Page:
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About Inro



[Japanese bush clover] At the end of the Edo period
[ Hagi Flowers ]
Gold Maki-e, Mother-of-pearl inlay
End of the Edo period
An Inro was a case for holding medicines.
In the Edo period (1603-1868), an Inro was carried by hanging from the obi, or sash.

The "In" of the Inro means seal or vermilion ink-pad in Japanese language.
And, the "Ro" of the Inro means small case.
So, the Inro primitively meant decorated box for stowing seals or ink-pads until the Middle Ages of Japan.
That kind of box was set on the Chigaidana shelf for decorating a room.

When it moved into the Sengoku era (=The Age of Civil Wars, 1467-1603), Samurai knights going to battlefields needed to carry small boxes with several kinds of medicines stowed in.
At that time, the original form of what we, comtemporary human call "Inro" appeared.
Because it was a medicine case, they should have called it "Yakuro".
("Yaku" means medicine in Japanese.)
Though, they commonly called it "Inro".


After entering the Edo period (1603-1868), the styles of Inro diversified.
We can find Inro in square, rectangular, round, oval, rhombic, Hagoita, Nurigasa and other shapes.
The materials of Inro are various such as japan ware (=lacquer ware), bamboo and woods, metals, earthen ware, osteal materials.
We can find especially artistic ones from Inro using japan ware, made in the Maki-e or Raden (=mother-of-pearl inlay) method.
Now, its artistic quality is well known all over the world.

In the Edo period, such decorative Inro were for beautiful people such as daimyo families or high-ranked Samurai.
On the other hand, merchants and others began to carry medicines stowed in Inro on journeys.
Merchant class attached Netsuke to Inro with cords, and hung them from their Obi(=sash).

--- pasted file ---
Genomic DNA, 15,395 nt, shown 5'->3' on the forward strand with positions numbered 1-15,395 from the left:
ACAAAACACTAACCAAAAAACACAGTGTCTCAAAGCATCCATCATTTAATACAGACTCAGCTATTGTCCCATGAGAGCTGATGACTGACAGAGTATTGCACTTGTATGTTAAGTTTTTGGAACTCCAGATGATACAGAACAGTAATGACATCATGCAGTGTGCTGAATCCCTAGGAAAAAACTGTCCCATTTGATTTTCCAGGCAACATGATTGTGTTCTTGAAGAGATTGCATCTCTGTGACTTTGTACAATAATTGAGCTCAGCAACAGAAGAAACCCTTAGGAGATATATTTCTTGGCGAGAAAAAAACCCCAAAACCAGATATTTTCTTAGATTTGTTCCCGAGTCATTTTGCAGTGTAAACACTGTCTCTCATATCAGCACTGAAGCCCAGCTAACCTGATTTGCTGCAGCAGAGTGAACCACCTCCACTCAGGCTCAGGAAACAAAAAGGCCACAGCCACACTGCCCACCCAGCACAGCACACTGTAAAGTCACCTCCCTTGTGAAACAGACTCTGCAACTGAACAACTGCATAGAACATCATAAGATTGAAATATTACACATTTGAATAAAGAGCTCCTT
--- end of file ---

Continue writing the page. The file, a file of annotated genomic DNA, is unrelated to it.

They competed beauty of Inro.
As both high-ranked Samurai and wealthy merchant class asked for artistic Inro, techniques and skills of producing Inro have been much advanced.

In this period, skillful Maki-e craftsmen who gained distinctions also participated in producing Inro.
The Koami, Kajikawa and Koma are well known as good families of Inro Maki-e craftsmen.
Iizuka Toyo, Hara Yoyusai, Nakayama Komin, Koma Kansai and Shibata Zeshin in Edo area, Yamamoto Shunsho, Shiomi Masanari, Nakaoji Shgehide, Tamura Hisahide and Yamamoto Mitsutoshi in Kyoto area are famous as master Maki-e craftsmen.



Illustration of Inro




Techniques



Nashi-ji Nashi means pear in Japanese. Sprinkle Nashi-ji metal powders on a surface, then, finish with Nashi-ji Urushi lacquer. It looks like a surface of pear fruit.
Maki-e Draw a pattern with Urushi lacquer, then, sprinkle gold or other colored powders on it.
Chinkin Score a pattern in carving. Then, lacquer and rub gold-powder into the grooves.
Urushi-e Paint with colored Urushi lacquers.
Raden Apply cut linings of mother-of-pearl, abalone or precious metals into a surface of a target.




Types of Maki-e



Broadly speaking, crafting techniques of Maki-e are divided in the "Hira-Makie", "Togidashi-Makie" and "Taka-Makie".
Hirafun-Makie
Hirafun-Makie
Hirafun means flat powder. Maki-e lacquering with Hirafun powder.
Hiratogidashi-Makie
Hiratogidashi-Makie
Paint the target on a Hira-Makie lacquered surface with Roiro-Urushi (=oilless Urushi lacquer) , then, polish and finish with charcoal.
Taka-Makie
Taka-Makie
Express a pattern by heaping up the target with lacquer or charcoal powder, then, Maki-e lacquer on it.
Shishiai-Togidashi
Makie
Shishiai-Togidashi-Makie
Maki-e made by a combination of the Taka-Makie and Togidashi-Makie.







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